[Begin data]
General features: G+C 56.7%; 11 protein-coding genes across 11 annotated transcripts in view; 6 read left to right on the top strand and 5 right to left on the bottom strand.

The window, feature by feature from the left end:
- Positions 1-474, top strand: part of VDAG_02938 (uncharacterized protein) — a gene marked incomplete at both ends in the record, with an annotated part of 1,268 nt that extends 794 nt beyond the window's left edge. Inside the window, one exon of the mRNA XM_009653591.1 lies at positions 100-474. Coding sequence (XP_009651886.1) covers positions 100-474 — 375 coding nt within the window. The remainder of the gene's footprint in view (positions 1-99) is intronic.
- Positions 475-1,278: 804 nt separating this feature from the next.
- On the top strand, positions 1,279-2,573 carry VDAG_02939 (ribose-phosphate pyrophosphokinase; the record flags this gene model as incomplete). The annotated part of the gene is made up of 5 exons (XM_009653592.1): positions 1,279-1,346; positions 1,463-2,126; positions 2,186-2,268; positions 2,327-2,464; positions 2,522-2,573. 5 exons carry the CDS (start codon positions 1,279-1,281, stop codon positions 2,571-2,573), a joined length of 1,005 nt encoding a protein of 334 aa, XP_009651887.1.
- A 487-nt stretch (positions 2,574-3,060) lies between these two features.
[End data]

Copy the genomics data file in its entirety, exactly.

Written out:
General features: G+C 56.7%; 11 protein-coding genes across 11 annotated transcripts in view; 6 read left to right on the top strand and 5 right to left on the bottom strand.

The window, feature by feature from the left end:
- Positions 1-474, top strand: part of VDAG_02938 (uncharacterized protein) — a gene marked incomplete at both ends in the record, with an annotated part of 1,268 nt that extends 794 nt beyond the window's left edge. Inside the window, one exon of the mRNA XM_009653591.1 lies at positions 100-474. Coding sequence (XP_009651886.1) covers positions 100-474 — 375 coding nt within the window. The remainder of the gene's footprint in view (positions 1-99) is intronic.
- Positions 475-1,278: 804 nt separating this feature from the next.
- On the top strand, positions 1,279-2,573 carry VDAG_02939 (ribose-phosphate pyrophosphokinase; the record flags this gene model as incomplete). The annotated part of the gene is made up of 5 exons (XM_009653592.1): positions 1,279-1,346; positions 1,463-2,126; positions 2,186-2,268; positions 2,327-2,464; positions 2,522-2,573. 5 exons carry the CDS (start codon positions 1,279-1,281, stop codon positions 2,571-2,573), a joined length of 1,005 nt encoding a protein of 334 aa, XP_009651887.1.
- A 487-nt stretch (positions 2,574-3,060) lies between these two features.